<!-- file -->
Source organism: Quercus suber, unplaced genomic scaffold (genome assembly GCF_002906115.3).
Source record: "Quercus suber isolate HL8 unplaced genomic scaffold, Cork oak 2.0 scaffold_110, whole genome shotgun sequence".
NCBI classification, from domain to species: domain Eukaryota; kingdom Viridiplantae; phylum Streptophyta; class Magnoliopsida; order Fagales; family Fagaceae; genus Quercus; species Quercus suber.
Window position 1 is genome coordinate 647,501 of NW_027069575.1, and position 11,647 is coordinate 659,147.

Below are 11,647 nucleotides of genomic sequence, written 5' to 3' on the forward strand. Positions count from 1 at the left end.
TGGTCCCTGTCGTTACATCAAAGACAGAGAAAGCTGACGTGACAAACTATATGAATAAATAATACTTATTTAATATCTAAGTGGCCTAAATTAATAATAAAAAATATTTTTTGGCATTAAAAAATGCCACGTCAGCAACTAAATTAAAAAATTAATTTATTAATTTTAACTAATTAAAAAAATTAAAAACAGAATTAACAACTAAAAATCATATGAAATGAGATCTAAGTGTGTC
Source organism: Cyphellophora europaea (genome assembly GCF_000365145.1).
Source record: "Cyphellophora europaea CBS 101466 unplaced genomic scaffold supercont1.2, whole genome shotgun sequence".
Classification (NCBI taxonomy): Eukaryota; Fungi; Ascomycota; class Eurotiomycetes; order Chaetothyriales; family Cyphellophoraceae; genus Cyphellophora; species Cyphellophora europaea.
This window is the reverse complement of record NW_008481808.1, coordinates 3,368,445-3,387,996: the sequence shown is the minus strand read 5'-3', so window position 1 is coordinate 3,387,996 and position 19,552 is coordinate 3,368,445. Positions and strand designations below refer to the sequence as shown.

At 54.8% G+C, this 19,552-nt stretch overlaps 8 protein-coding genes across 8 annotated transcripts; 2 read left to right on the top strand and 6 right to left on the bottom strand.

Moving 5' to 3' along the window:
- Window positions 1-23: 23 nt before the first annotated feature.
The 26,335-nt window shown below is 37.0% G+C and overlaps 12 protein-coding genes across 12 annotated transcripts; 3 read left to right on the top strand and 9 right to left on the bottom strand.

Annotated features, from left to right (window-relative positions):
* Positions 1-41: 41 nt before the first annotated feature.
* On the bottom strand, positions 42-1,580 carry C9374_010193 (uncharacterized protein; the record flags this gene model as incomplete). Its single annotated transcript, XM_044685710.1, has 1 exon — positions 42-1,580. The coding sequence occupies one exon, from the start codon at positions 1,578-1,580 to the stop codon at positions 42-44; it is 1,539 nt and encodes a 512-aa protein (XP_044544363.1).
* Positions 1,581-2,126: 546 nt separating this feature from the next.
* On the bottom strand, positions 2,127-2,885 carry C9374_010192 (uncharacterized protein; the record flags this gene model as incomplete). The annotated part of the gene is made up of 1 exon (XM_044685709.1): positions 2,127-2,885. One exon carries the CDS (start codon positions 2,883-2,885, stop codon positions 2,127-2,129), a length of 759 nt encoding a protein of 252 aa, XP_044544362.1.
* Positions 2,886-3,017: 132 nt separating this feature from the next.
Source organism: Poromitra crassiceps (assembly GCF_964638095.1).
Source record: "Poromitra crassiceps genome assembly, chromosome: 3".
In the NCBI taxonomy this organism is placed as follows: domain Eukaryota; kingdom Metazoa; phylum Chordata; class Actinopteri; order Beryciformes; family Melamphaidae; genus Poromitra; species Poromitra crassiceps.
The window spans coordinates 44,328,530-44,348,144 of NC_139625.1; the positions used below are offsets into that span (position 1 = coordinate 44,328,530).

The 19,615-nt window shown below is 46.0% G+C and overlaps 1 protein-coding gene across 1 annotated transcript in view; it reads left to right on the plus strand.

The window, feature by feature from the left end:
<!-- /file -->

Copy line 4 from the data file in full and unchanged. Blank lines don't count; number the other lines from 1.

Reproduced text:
Window position 1 is genome coordinate 647,501 of NW_027069575.1, and position 11,647 is coordinate 659,147.